Mission Health CEO Dr. Ron Paulus shares his rationale behind the health system's intended sale to Hospital Corporation of America.

Mission Health sale could create massive community nonprofit

HCA’s purchase price for the system, plus Mission’s remaining net cash and investments, would fund a nonprofit foundation specifically devoted to boosting public health in the region. At a meeting of the Council of Independent Business Owners, President and CEO Ron Paulus claimed that the new organization’s assets, which could range from $1 billion to $2 billion depending on the final sale price, would make it one of the three largest foundations in North Carolina and the richest foundation per capita anywhere on the planet.

IT TAKES A VILLAGE: YWCA Chief Program Officer Sala Menaya-Merrit speaks during the Board of Commissioners meeting on June 5. Commissioners announced two new early childhood education initiatives during the meeting. Photo by David Floyd

County approves GE incentives­, launches new early childhood ed initiative­s

Though breaking news about new Wanda Greene indictments made it hard for elected officials and members of the public to focus on anything else, the Buncombe County Board of Commissioners approved $685,000 in incentives for a planned local investment by GE Aviation and announced two new early childhood education initiatives during its meeting on June 5.

Mission Health CEO Dr. Ron Paulus shares his rationale behind the health system's intended sale to Hospital Corporation of America.

Mission Health sale, policing top conversati­on at CIBO breakfast meeting

Mission Health President and CEO Dr. Ron Paulus sees system expansion through mergers as a nearly inevitable survival tactic in the current healthcare environment. “There are many leaders — not me, but Mayo Clinic and others — that believe within 25 years, there will be maybe four or five health systems in the U.S.,” he said.

BIG EXPENSES: Duke is building two natural gas-fueled electric generating units at Lake Julian south of Asheville to replace its existing coal plant. Duke estimates that project will have an $890 million price tag and the cost to close coal ash basins there will be about $422 million. Photo by Virginia Daffron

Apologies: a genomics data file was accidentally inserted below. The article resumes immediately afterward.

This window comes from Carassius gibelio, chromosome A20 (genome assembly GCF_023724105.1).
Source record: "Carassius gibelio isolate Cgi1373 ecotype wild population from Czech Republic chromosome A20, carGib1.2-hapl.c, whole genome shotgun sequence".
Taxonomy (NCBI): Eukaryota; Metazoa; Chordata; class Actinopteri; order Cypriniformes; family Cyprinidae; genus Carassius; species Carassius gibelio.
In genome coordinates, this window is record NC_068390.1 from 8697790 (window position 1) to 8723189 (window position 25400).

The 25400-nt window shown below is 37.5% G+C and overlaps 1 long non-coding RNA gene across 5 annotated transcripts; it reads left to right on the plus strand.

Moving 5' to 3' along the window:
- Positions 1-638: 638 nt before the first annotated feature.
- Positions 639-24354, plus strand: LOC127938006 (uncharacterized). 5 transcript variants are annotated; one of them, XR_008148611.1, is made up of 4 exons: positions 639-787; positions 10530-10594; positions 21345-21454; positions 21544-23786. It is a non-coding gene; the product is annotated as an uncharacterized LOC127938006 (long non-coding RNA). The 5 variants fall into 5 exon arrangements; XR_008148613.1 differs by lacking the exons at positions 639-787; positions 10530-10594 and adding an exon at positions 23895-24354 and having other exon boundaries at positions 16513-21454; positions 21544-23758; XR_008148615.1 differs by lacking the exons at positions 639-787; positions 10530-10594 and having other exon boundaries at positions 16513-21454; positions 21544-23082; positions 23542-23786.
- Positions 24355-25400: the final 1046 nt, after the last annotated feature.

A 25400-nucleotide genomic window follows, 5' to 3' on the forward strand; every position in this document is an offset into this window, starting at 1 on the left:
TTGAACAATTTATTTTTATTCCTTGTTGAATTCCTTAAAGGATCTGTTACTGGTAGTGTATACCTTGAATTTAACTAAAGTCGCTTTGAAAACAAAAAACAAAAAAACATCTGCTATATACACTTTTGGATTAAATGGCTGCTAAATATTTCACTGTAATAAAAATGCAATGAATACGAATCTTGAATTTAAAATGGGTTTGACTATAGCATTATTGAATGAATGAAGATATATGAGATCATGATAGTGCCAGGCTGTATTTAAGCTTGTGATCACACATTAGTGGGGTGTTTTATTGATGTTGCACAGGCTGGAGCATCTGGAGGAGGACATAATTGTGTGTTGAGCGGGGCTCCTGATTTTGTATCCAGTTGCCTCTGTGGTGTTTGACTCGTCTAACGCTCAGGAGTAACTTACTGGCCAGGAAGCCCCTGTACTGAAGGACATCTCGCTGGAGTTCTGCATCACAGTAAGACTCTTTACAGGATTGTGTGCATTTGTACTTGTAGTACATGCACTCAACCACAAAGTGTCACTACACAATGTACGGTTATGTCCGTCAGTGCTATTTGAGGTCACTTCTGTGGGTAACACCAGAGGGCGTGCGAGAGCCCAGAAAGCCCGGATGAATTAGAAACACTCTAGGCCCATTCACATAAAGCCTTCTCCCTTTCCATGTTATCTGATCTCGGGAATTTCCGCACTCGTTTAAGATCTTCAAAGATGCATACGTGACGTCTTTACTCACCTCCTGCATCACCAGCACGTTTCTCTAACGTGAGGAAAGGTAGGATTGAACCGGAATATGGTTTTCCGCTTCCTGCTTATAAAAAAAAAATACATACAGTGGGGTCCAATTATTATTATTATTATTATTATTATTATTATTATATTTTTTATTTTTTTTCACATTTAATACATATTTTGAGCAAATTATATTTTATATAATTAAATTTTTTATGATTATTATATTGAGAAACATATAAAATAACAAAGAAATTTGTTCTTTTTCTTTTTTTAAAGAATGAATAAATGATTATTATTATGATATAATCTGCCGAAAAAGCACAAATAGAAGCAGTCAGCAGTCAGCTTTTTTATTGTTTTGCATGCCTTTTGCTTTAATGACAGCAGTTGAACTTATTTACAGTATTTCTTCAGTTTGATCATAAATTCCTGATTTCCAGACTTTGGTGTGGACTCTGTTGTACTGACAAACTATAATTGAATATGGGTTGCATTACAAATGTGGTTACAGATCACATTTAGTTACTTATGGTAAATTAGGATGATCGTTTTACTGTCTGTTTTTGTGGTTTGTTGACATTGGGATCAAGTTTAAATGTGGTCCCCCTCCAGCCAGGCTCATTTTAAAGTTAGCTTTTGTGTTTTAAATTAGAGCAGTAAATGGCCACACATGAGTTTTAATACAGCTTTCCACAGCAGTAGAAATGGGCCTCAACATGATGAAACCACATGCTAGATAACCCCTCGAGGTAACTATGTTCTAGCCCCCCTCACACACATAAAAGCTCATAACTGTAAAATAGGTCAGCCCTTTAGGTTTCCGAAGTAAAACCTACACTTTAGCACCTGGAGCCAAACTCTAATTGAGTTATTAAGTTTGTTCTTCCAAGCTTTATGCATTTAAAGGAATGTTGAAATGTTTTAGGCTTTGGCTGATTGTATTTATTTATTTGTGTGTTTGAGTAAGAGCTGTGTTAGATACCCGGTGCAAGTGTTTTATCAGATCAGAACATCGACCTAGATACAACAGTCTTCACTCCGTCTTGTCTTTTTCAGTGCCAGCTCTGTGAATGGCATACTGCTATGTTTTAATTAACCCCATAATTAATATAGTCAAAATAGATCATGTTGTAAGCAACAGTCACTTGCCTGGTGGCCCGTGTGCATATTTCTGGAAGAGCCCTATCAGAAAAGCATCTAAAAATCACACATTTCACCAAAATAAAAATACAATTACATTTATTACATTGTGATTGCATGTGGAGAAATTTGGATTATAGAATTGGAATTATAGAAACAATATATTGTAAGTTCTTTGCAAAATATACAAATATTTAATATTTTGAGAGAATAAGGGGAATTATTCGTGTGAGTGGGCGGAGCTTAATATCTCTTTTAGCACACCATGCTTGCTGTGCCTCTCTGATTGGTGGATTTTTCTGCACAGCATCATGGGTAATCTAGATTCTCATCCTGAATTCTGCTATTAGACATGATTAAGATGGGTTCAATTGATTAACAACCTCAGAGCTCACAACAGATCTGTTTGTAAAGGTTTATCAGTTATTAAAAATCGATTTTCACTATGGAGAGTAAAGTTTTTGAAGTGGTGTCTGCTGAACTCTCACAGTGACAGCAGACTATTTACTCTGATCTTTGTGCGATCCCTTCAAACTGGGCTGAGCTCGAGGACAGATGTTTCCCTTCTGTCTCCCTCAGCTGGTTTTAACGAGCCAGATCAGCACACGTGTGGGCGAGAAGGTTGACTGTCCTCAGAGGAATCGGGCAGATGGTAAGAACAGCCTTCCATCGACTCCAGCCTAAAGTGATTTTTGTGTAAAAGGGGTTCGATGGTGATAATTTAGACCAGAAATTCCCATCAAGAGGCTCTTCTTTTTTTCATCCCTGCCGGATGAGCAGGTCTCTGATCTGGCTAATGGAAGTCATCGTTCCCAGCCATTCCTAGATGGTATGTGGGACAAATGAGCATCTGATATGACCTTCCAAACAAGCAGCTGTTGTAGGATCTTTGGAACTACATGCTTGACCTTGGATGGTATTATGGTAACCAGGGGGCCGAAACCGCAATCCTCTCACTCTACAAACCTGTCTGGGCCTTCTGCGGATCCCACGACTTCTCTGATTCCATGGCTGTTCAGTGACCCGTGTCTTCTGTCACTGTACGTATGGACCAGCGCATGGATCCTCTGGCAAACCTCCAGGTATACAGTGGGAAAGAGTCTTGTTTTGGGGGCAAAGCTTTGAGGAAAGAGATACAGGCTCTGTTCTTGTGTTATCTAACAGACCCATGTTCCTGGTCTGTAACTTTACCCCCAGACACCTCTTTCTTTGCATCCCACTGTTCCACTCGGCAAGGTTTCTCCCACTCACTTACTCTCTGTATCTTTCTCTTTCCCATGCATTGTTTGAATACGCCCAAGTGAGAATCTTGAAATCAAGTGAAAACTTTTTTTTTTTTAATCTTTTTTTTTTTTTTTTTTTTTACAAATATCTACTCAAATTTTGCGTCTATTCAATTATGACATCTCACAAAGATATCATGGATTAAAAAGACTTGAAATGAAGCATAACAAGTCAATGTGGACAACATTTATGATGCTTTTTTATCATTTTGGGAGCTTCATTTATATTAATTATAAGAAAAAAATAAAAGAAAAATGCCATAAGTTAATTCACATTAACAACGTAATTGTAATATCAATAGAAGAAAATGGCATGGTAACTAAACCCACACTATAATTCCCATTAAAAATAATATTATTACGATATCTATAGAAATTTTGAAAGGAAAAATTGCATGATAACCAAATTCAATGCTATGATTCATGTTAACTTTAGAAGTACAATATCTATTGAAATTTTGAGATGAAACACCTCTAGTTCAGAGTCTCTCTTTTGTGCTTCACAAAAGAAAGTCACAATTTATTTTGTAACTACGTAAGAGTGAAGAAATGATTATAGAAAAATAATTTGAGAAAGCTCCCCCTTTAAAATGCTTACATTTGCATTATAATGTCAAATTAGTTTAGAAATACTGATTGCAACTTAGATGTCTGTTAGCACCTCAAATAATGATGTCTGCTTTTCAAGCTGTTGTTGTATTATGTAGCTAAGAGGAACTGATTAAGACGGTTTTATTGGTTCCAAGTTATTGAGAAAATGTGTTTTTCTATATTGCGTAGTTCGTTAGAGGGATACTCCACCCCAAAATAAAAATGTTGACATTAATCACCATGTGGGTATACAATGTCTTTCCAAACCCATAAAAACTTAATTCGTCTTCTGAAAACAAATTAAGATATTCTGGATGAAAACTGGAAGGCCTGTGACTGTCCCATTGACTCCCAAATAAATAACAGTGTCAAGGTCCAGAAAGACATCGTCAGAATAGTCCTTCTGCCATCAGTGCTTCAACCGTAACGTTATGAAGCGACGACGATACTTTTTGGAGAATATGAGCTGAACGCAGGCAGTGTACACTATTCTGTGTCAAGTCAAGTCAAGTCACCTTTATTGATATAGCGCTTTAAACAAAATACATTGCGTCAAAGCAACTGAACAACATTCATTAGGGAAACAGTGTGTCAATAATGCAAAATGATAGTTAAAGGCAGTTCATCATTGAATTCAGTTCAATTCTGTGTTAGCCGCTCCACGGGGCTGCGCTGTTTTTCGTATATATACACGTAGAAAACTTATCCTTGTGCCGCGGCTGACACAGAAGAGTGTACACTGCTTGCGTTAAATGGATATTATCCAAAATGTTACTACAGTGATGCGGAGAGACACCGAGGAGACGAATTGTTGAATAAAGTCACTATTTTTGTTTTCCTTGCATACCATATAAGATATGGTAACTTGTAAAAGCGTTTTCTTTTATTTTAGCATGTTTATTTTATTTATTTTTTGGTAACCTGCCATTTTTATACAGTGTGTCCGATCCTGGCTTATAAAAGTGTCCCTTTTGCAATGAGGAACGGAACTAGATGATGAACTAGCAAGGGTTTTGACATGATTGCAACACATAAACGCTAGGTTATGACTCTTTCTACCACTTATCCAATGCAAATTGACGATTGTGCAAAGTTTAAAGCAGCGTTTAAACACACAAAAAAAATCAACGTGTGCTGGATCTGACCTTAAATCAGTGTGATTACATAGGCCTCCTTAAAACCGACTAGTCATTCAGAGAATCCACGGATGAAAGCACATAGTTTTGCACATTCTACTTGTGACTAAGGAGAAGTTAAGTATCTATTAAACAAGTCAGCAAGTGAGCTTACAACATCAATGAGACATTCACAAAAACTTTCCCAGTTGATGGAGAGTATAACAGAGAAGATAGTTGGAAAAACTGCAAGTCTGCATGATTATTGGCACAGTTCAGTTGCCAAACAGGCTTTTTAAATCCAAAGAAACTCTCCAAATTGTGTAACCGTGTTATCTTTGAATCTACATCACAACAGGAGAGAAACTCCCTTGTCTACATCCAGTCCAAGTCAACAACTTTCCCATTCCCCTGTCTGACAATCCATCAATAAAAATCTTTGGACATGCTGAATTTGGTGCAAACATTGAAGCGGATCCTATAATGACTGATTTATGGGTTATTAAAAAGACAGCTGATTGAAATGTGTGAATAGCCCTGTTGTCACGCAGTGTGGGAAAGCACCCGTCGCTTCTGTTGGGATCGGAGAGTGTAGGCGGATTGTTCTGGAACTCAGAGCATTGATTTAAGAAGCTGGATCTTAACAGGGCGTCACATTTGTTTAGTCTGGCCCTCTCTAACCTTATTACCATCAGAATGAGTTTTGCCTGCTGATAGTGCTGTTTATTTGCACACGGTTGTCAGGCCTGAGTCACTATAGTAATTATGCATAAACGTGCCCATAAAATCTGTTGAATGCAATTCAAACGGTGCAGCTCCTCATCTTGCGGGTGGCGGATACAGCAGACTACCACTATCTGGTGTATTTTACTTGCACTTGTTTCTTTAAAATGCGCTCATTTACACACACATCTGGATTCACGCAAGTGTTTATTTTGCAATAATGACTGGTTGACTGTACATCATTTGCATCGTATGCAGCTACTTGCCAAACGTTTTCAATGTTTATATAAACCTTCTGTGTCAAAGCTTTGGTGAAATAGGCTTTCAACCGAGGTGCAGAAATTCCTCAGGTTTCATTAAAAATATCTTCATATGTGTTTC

Regulators approve lower-than-requested Duke Energy rate increase, impose coal ash penalty

The N.C. Utilities Commission today approved a rate increase requested by Duke Energy Progress. As approved, Duke may charge an average increase of 7.09 percent. The electricity provider also received permission to increase the basic monthly customer charge for residential customers from $11.13 to $14.

PARKING ROW: The Asheville Foundry Inn property backs up to the Mt. Zion Missionary Baptist Church parking lot, where the hotel leases 75 spaces. Photo by Leslie Boyd

Mt. Zion must wait to build new education facility

Relations between Mount Zion Missionary Baptist Church and its new neighbor, Asheville Foundry Inn, have been strained since construction began on the inn two years ago. A judge has now issued a temporary injunction to block the church from commencing construction on a new education building and parking lot improvements, which the hotel says would deprive it of the use of 75 parking spaces it is leasing from the church.

THE LONG ROAD HOME: For older residents of WNC and those like Barb Knight, who has cerebral palsy, finding a suitable and affordable long-term care facility can be a dizzying experience. Luckily, there is a variety of local resources and professionals to help assist in finding the right home for residents and their loved ones. Photo by Max Hunt

Navigating WNC’s long-term care options

Few words have the ability to inspire more fear, frustration and trepidation among older Americans across the country than “nursing home.” But for those confronting the prospect of needing long-term care, a variety of care options and support services across Western North Carolina provides information to help residents find the best care available.

HAYWOOD ROAD CORRIDOR: On Nov. 28 City Council voted to not permit lodging of 20 rooms or fewer as a use by right in all the districts covered under the Haywood Road form-based code. The impetus behind the move includes concerns over potential negative impacts of whole-house, short-term rentals on the housing market. Image courtesy of the city of Asheville

City bans most lodging along Haywood Road

Coming on the heels of the city blocking short-term rentals in the River Arts District, City Council voted against allowing such lodging throughout the Haywood Road corridor. At its Nov. 28 meeting, City Council placed heavy restrictions on lodging along Haywood Road in West Asheville, specifically targeting whole-unit short-term rentals such as those offered through Airbnb.